And then there is the matter of innocence. Curtis McCarty spent 19 years on death row in Oklahoma, convicted of the murder of a young woman. Like many of her friends, he had gladly given bodily samples to police, hoping to help solve the puzzle of her murder. But the police, frustrated at being unable to solve the case, decided that they did not like his attitude when they came back to question him some more. An obliging police chemist, Joyce Gilchrist, whited out the sentence in her original report saying that he was probably not a match to the crime scene evidence—and retyped the invented conclusion that he was a match. Only when the Innocence Project took on his case was he eventually freed. Ray Krohn, the 100th person to be exonerated from an American death row, had been convicted on “junk science” bite mark evidence and was freed by DNA testing. And then there was the matter of the Beatrice Six. Threatening someone with death can lead to false confessions, especially if the person pressured possesses only a limited sense of reality. The Beatrice Six were accused of the rape and murder of an elderly widow, Helen Wilson. All but one confessed. None, it turned out later, had had any connection with the crime. They were “suspicious” only because they were poor and vulnerable, exactly the people who can be coerced to make a false confession. (Ironically, Joyce Gilchrist, the same chemist whose false evidence had convicted Curtis McCarty, had misidentified evidence from the real killer in the Beatrice case and allowed him to die in jail in Oklahoma.) Senators could not help but be moved at discovering the ease with which the truly innocent can be convicted and sentenced to death or induced to give false confessions when threatened with their own death.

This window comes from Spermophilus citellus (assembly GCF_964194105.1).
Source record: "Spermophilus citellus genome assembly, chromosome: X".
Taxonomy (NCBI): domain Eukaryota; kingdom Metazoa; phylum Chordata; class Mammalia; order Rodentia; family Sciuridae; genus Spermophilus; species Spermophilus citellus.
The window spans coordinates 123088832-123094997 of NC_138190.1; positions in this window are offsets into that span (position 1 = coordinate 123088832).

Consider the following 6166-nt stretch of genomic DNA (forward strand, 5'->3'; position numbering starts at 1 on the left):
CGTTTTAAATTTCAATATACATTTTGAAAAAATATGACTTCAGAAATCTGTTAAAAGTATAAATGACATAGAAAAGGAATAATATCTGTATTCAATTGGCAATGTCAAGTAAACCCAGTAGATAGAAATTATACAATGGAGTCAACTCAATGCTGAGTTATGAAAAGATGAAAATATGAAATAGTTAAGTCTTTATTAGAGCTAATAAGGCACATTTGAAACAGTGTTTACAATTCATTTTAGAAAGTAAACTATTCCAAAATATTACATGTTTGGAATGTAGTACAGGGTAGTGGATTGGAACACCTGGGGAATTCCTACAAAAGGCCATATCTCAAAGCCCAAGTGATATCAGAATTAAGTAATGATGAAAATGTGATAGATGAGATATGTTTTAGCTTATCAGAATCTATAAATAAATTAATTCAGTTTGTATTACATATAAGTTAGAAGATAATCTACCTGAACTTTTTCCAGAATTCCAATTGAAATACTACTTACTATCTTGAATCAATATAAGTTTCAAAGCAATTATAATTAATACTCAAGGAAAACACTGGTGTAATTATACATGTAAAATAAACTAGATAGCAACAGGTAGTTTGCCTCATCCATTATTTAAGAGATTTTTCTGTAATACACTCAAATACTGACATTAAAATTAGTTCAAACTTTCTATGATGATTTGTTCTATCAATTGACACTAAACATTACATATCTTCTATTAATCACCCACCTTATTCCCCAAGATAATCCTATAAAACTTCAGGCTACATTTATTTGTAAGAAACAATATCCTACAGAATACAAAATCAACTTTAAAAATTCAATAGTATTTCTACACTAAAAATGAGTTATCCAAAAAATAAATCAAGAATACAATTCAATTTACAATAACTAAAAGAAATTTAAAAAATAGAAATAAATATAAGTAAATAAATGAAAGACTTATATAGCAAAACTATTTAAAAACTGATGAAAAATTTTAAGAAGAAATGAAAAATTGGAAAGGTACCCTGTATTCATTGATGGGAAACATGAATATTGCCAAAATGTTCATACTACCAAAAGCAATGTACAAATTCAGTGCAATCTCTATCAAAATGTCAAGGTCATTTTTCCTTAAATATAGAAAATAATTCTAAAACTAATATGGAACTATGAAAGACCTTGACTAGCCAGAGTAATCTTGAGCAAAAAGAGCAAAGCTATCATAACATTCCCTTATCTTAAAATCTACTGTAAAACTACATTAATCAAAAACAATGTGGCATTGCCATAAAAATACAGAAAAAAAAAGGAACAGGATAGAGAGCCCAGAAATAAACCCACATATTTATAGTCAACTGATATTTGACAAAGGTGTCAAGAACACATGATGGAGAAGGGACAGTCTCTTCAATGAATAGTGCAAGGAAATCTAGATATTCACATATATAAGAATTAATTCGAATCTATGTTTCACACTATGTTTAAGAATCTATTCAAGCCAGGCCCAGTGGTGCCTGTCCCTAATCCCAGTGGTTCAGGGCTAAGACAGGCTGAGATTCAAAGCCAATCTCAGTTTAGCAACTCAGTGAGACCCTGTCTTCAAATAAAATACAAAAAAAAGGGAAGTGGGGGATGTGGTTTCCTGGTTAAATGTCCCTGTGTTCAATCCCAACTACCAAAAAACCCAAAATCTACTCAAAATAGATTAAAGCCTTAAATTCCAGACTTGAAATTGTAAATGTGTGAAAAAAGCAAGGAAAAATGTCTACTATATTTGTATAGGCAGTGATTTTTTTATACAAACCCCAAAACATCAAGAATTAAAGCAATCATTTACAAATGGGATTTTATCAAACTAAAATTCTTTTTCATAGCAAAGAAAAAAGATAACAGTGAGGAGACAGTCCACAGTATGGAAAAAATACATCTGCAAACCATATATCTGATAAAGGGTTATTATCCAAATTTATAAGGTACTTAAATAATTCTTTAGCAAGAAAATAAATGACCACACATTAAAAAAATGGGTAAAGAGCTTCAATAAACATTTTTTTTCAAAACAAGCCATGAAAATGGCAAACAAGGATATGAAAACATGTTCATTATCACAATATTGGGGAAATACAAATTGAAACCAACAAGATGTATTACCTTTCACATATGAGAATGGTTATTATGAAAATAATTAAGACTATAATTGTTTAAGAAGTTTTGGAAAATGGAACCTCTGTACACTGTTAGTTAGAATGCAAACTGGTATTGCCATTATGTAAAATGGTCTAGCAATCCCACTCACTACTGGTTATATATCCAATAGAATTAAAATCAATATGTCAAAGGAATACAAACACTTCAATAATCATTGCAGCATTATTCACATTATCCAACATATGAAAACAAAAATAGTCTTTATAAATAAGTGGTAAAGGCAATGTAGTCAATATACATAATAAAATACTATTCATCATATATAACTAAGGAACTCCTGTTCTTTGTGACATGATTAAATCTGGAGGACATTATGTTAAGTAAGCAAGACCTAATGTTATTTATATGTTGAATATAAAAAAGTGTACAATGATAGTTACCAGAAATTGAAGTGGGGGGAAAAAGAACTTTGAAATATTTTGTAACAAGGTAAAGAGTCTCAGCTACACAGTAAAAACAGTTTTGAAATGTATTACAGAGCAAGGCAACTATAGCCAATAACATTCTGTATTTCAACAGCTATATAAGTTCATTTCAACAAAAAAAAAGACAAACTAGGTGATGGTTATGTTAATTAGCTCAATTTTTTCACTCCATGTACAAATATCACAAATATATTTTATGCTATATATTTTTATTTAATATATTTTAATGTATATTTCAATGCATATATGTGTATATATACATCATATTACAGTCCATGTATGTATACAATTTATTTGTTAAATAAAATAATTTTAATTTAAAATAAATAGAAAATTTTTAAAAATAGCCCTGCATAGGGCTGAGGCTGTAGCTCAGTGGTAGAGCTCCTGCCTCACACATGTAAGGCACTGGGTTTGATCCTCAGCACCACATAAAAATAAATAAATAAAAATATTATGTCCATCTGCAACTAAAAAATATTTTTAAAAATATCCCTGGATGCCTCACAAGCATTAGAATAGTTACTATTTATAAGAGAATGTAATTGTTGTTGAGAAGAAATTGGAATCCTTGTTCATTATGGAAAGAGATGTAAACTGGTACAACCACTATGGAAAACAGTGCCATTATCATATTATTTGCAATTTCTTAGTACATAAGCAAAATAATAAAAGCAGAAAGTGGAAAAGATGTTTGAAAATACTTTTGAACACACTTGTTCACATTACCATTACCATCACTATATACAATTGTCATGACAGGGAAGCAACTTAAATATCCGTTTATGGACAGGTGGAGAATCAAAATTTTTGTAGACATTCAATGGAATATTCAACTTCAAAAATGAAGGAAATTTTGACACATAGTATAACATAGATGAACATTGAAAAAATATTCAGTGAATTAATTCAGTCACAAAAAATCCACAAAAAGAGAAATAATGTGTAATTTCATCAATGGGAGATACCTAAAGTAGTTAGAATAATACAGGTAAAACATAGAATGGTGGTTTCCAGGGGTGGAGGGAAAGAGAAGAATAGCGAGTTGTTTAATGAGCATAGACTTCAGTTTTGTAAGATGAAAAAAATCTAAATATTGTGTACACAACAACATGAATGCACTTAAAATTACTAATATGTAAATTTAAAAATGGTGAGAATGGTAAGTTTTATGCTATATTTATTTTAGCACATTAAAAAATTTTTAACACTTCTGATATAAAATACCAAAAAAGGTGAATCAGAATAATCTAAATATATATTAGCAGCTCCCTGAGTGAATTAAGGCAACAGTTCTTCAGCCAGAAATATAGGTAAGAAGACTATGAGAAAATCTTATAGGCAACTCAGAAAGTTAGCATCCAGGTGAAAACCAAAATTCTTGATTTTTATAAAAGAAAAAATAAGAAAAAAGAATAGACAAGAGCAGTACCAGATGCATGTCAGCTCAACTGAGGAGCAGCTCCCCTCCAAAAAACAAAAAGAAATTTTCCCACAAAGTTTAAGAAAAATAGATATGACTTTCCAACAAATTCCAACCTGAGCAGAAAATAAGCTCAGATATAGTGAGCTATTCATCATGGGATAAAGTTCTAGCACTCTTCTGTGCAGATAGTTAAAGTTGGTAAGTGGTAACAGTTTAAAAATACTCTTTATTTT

LB268, the 2015 version of Senator Chambers’ bill to abolish the death penalty—ironically, as he pointed out, the same number as the bill that had reestablished the death penalty back in 1976—passed the legislature. Its supporters were able to break two filibusters over a course of three days of debate. When Nebraska’s governor vetoed the death penalty bill, his veto message showed he had not really grasped the arguments against it. His claim that the case of a man whose life sentence had been commuted by the Pardons Board proved that Nebraska did not have the capacity to impose the sentence of life without parole conflated the role of the Pardons Board, on which he serves, and the Parole Board, to which he appoints the members. It is important that he know the difference. He argued that the death of two inmates in a recent prison riot showed the need for a death penalty to provide a sanction for inmates who kill, though the riots occurred when the death penalty was in place, and no one has ever been indicted or even accused of the murders. Sen. Sue Crawford pointed out that prison murder rates are in fact four times higher in states with the death penalty than in those without. In fact, all of the specific instances that the governor cited in his veto message rested on false facts and spurious inferences—and were particularly given to blaming men of color.